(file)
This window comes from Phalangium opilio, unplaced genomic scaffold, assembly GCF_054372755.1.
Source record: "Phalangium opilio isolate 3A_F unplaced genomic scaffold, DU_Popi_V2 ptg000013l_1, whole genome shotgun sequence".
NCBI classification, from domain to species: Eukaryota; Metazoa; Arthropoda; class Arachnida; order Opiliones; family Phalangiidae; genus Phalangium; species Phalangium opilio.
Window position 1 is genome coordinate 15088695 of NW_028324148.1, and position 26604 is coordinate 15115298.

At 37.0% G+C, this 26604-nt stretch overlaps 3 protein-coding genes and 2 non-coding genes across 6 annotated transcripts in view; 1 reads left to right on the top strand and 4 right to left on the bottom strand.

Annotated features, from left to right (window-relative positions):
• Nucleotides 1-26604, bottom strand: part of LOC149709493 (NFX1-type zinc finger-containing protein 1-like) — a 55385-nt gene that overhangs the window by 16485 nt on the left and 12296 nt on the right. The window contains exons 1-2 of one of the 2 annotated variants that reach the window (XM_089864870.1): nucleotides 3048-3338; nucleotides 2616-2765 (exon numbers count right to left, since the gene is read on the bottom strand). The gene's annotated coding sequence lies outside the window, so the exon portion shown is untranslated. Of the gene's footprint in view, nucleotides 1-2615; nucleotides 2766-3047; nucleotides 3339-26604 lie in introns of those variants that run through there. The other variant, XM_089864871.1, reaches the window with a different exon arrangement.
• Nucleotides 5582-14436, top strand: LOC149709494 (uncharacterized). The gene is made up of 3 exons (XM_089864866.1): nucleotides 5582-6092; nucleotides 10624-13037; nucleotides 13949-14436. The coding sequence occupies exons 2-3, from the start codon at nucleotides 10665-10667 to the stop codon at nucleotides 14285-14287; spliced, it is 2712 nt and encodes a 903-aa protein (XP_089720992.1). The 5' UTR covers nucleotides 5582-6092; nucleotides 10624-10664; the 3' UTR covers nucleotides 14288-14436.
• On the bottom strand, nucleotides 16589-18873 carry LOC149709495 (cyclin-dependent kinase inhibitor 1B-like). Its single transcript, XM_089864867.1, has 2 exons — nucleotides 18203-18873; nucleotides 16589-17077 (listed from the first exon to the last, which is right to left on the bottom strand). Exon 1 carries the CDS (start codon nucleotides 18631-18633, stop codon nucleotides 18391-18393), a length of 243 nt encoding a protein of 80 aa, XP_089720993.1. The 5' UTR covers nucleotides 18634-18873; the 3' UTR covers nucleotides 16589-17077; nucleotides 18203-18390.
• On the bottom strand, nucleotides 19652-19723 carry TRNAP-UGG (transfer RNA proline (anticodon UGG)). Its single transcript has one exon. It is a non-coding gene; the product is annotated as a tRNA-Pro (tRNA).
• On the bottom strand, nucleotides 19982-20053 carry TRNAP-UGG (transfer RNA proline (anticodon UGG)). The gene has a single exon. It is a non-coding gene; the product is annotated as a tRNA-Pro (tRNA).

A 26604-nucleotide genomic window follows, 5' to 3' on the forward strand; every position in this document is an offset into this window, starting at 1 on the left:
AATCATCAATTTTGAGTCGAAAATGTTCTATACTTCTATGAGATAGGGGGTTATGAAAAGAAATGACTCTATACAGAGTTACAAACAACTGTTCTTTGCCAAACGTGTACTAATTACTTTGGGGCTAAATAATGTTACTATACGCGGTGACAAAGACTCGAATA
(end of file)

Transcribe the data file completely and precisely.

This window comes from Phalangium opilio, unplaced genomic scaffold, assembly GCF_054372755.1.
Source record: "Phalangium opilio isolate 3A_F unplaced genomic scaffold, DU_Popi_V2 ptg000013l_1, whole genome shotgun sequence".
NCBI classification, from domain to species: Eukaryota; Metazoa; Arthropoda; class Arachnida; order Opiliones; family Phalangiidae; genus Phalangium; species Phalangium opilio.
Window position 1 is genome coordinate 15088695 of NW_028324148.1, and position 26604 is coordinate 15115298.

At 37.0% G+C, this 26604-nt stretch overlaps 3 protein-coding genes and 2 non-coding genes across 6 annotated transcripts in view; 1 reads left to right on the top strand and 4 right to left on the bottom strand.

Annotated features, from left to right (window-relative positions):
• Nucleotides 1-26604, bottom strand: part of LOC149709493 (NFX1-type zinc finger-containing protein 1-like) — a 55385-nt gene that overhangs the window by 16485 nt on the left and 12296 nt on the right. The window contains exons 1-2 of one of the 2 annotated variants that reach the window (XM_089864870.1): nucleotides 3048-3338; nucleotides 2616-2765 (exon numbers count right to left, since the gene is read on the bottom strand). The gene's annotated coding sequence lies outside the window, so the exon portion shown is untranslated. Of the gene's footprint in view, nucleotides 1-2615; nucleotides 2766-3047; nucleotides 3339-26604 lie in introns of those variants that run through there. The other variant, XM_089864871.1, reaches the window with a different exon arrangement.
• Nucleotides 5582-14436, top strand: LOC149709494 (uncharacterized). The gene is made up of 3 exons (XM_089864866.1): nucleotides 5582-6092; nucleotides 10624-13037; nucleotides 13949-14436. The coding sequence occupies exons 2-3, from the start codon at nucleotides 10665-10667 to the stop codon at nucleotides 14285-14287; spliced, it is 2712 nt and encodes a 903-aa protein (XP_089720992.1). The 5' UTR covers nucleotides 5582-6092; nucleotides 10624-10664; the 3' UTR covers nucleotides 14288-14436.
• On the bottom strand, nucleotides 16589-18873 carry LOC149709495 (cyclin-dependent kinase inhibitor 1B-like). Its single transcript, XM_089864867.1, has 2 exons — nucleotides 18203-18873; nucleotides 16589-17077 (listed from the first exon to the last, which is right to left on the bottom strand). Exon 1 carries the CDS (start codon nucleotides 18631-18633, stop codon nucleotides 18391-18393), a length of 243 nt encoding a protein of 80 aa, XP_089720993.1. The 5' UTR covers nucleotides 18634-18873; the 3' UTR covers nucleotides 16589-17077; nucleotides 18203-18390.
• On the bottom strand, nucleotides 19652-19723 carry TRNAP-UGG (transfer RNA proline (anticodon UGG)). Its single transcript has one exon. It is a non-coding gene; the product is annotated as a tRNA-Pro (tRNA).
• On the bottom strand, nucleotides 19982-20053 carry TRNAP-UGG (transfer RNA proline (anticodon UGG)). The gene has a single exon. It is a non-coding gene; the product is annotated as a tRNA-Pro (tRNA).

A 26604-nucleotide genomic window follows, 5' to 3' on the forward strand; every position in this document is an offset into this window, starting at 1 on the left:
AATCATCAATTTTGAGTCGAAAATGTTCTATACTTCTATGAGATAGGGGGTTATGAAAAGAAATGACTCTATACAGAGTTACAAACAACTGTTCTTTGCCAAACGTGTACTAATTACTTTGGGGCTAAATAATGTTACTATACGCGGTGACAAAGACTCGAATA